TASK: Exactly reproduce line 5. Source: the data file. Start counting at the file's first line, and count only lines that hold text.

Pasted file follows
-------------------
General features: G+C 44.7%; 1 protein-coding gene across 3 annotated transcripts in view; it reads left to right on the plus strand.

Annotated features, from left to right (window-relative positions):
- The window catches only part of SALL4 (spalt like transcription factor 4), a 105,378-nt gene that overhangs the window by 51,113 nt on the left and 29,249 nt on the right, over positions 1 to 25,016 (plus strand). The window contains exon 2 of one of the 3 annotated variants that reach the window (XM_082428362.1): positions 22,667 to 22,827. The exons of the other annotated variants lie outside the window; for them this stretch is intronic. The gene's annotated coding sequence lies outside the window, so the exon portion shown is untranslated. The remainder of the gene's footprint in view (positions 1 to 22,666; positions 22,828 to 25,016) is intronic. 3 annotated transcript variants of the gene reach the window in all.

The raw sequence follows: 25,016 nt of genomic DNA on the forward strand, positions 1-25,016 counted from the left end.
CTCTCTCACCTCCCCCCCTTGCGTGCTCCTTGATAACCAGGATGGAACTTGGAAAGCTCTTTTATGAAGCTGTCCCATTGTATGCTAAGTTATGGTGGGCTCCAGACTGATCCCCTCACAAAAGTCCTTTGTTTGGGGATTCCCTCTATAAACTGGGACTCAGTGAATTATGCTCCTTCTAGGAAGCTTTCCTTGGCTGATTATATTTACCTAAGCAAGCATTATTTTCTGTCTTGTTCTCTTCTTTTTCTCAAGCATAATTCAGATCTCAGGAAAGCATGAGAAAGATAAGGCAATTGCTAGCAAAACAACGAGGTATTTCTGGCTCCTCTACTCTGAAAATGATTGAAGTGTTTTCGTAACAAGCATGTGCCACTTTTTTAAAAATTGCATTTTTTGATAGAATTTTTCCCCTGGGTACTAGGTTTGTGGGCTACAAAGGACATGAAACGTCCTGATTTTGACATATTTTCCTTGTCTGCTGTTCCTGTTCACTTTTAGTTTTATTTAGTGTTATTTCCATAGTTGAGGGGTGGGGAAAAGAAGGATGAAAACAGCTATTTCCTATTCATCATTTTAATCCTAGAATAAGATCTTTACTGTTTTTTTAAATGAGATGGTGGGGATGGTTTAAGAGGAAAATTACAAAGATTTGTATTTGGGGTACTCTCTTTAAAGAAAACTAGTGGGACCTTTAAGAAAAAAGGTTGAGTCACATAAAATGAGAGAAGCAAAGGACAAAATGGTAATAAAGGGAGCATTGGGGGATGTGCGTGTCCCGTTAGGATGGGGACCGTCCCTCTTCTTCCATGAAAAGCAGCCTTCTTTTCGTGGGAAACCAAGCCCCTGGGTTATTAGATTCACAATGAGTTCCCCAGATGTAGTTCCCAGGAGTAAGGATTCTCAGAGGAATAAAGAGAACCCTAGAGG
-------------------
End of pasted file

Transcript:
CTCTCTCACCTCCCCCCCTTGCGTGCTCCTTGATAACCAGGATGGAACTTGGAAAGCTCTTTTATGAAGCTGTCCCATTGTATGCTAAGTTATGGTGGGCTCCAGACTGATCCCCTCACAAAAGTCCTTTGTTTGGGGATTCCCTCTATAAACTGGGACTCAGTGAATTATGCTCCTTCTAGGAAGCTTTCCTTGGCTGATTATATTTACCTAAGCAAGCATTATTTTCTGTCTTGTTCTCTTCTTTTTCTCAAGCATAATTCAGATCTCAGGAAAGCATGAGAAAGATAAGGCAATTGCTAGCAAAACAACGAGGTATTTCTGGCTCCTCTACTCTGAAAATGATTGAAGTGTTTTCGTAACAAGCATGTGCCACTTTTTTAAAAATTGCATTTTTTGATAGAATTTTTCCCCTGGGTACTAGGTTTGTGGGCTACAAAGGACATGAAACGTCCTGATTTTGACATATTTTCCTTGTCTGCTGTTCCTGTTCACTTTTAGTTTTATTTAGTGTTATTTCCATAGTTGAGGGGTGGGGAAAAGAAGGATGAAAACAGCTATTTCCTATTCATCATTTTAATCCTAGAATAAGATCTTTACTGTTTTTTTAAATGAGATGGTGGGGATGGTTTAAGAGGAAAATTACAAAGATTTGTATTTGGGGTACTCTCTTTAAAGAAAACTAGTGGGACCTTTAAGAAAAAAGGTTGAGTCACATAAAATGAGAGAAGCAAAGGACAAAATGGTAATAAAGGGAGCATTGGGGGATGTGCGTGTCCCGTTAGGATGGGGACCGTCCCTCTTCTTCCATGAAAAGCAGCCTTCTTTTCGTGGGAAACCAAGCCCCTGGGTTATTAGATTCACAATGAGTTCCCCAGATGTAGTTCCCAGGAGTAAGGATTCTCAGAGGAATAAAGAGAACCCTAGAGG